US Cyber-Defense Agency Urges Companies to Automate Threat Testing


The US government’s cyber defense agency recommends for the first time that companies embrace automated continuous testing to protect against long-term online threats.

The guidelines, from a cluster of US and international agencies published Wednesday, urge companies to strengthen their defenses by continually validating their security program against known threat behavior, rather than taking a more piecemeal approach.

“The authors recommend that you continue to extensively test your security program,” reads a warning from the Cybersecurity and Infrastructure Security Agency and several other US and international agencies. The warning warned that malicious cyber actors allegedly affiliated with the Iranian government’s Islamic Revolutionary Guard Corps are exploiting known vulnerabilities for ransom operations.

An official at CISA told Bloomberg ahead of the announcement that emulating opponents and testing against them is key to defending against cyber-attacks.

Central to the effort is a freely available list of the most common cyber-attack tactics and procedures, first made public in 2015 by MITRE, a federally funded research and development center, and now regularly updated. While many organizations and their security contractors are already consulting that list, too few organizations verify that their systems can actually detect and overcome them, the CISA official said.

Automated threat testing is still not very widespread, according to the official, who added that sometimes organizations don’t really go ahead after deploying expensive tools on their network and instead just assume they’re doing the job.

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Automating security checks makes it easier to prevent attackers from relying on established tactics. The main threat actors are still going back and exploiting vulnerabilities that are up to 10 years old and older, the CISA official warned.

CISA is making the recommendation in partnership with the Center for Threat-Informed Defense, a 29-member nonprofit organization founded in 2019 and building on MITRE’s framework.

Iman Ghanizada, global head of autonomous security operations at Google Cloud, a research sponsor of the Center, said automated testing is important for creating continuous feedback loops that can steadily improve protection.

“Whether you’re a large company or a startup, you need visibility, analytics, response, and continuous feedback,” he said. It makes a big difference to test cybersecurity protection in the real world, rather than just in lab conditions, Ghanizada said.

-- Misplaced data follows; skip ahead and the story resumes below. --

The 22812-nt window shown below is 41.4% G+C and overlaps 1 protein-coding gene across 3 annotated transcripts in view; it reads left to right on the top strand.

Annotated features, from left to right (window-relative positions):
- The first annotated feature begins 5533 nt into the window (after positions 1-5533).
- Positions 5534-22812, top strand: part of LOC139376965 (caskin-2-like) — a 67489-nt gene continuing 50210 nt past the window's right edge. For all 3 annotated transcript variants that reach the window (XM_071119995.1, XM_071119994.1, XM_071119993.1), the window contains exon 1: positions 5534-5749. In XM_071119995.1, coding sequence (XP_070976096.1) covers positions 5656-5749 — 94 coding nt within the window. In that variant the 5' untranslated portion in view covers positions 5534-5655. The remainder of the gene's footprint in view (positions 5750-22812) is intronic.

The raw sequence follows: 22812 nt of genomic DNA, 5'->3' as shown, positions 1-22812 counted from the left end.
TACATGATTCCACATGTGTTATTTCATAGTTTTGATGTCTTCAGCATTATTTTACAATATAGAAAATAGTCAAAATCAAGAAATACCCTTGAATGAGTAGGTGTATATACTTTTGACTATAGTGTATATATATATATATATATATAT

A growing number of cybersecurity companies, including AttackIQ, Cymulate, Mandiant, Picus Security and SafeBreach, offer so-called breach and attack simulations and other security validation services. The CISA official said the agency is agnostic about which supplier companies are using.

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Martin Petersen, chief information security officer at facilities management giant ISS A/S, said he persuaded his company to implement automated testing after a 2020 ransomware attack. The breach left hundreds of thousands of employees without access to email and other systems. .

The company’s three-year contract with AttackIQ, a founding member of the Center for Threat-Informed Defense, costs $300,000 per year. ISS calculated the price was cheaper than deploying so-called penetration testers, which do similar work but less regularly and effectively, he said.

Petersen said the company had improved tamper protection around its 60,000 endpoints, making it more difficult to disable malware protection as a result of continuous testing. It also fixed “funny” Windows configurations and local firewall settings that could be vulnerabilities.

He added that the company had also “significantly increased” its cybersecurity budget, which it now believes is 7.5% of its information technology budget. He declined to say what the number was before the attack, but said it would continue to rise next year.

JetBlue Airways Corp. also relies on AttackIQ, a California-based company founded in 2013. The airline turned to automated continuous testing, in part because a government threat warning is “usually quite slow and of little value by the time it gets to us,” said Tim Rohrbaugh, its chief information security officer since 2019.

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Current protections are often inappropriate, according to a new study from AttackIQ coming out Wednesday. Cloud-based customers’ overall cybersecurity controls — also known as endpoint detection and response systems, which aim to automatically detect and block compromises in real time — stopped what the company rated as the top seven attack techniques 39% of the time by 2021, it found. . And, according to the report, none of the more than 100 cloud-based companies in the study prevented all seven of the “deadly” techniques.

Jonathan Reiber, AttackIQ’s vice president for cybersecurity strategy and policy and one of the authors of the report, said continuous automated testing can help identify changes in personnel and equipment that undermine cybersecurity protection. He likens the approach to actively searching for potential threats rather than fingerprinting in the aftermath of an incident – a retroactive approach known as the search for ‘indicators of compromise’.

“People just don’t have enough data,” he said. “Often the attacker is the only feedback mechanism people have.”

Copyright 2022 Bloomberg.

US Cyber

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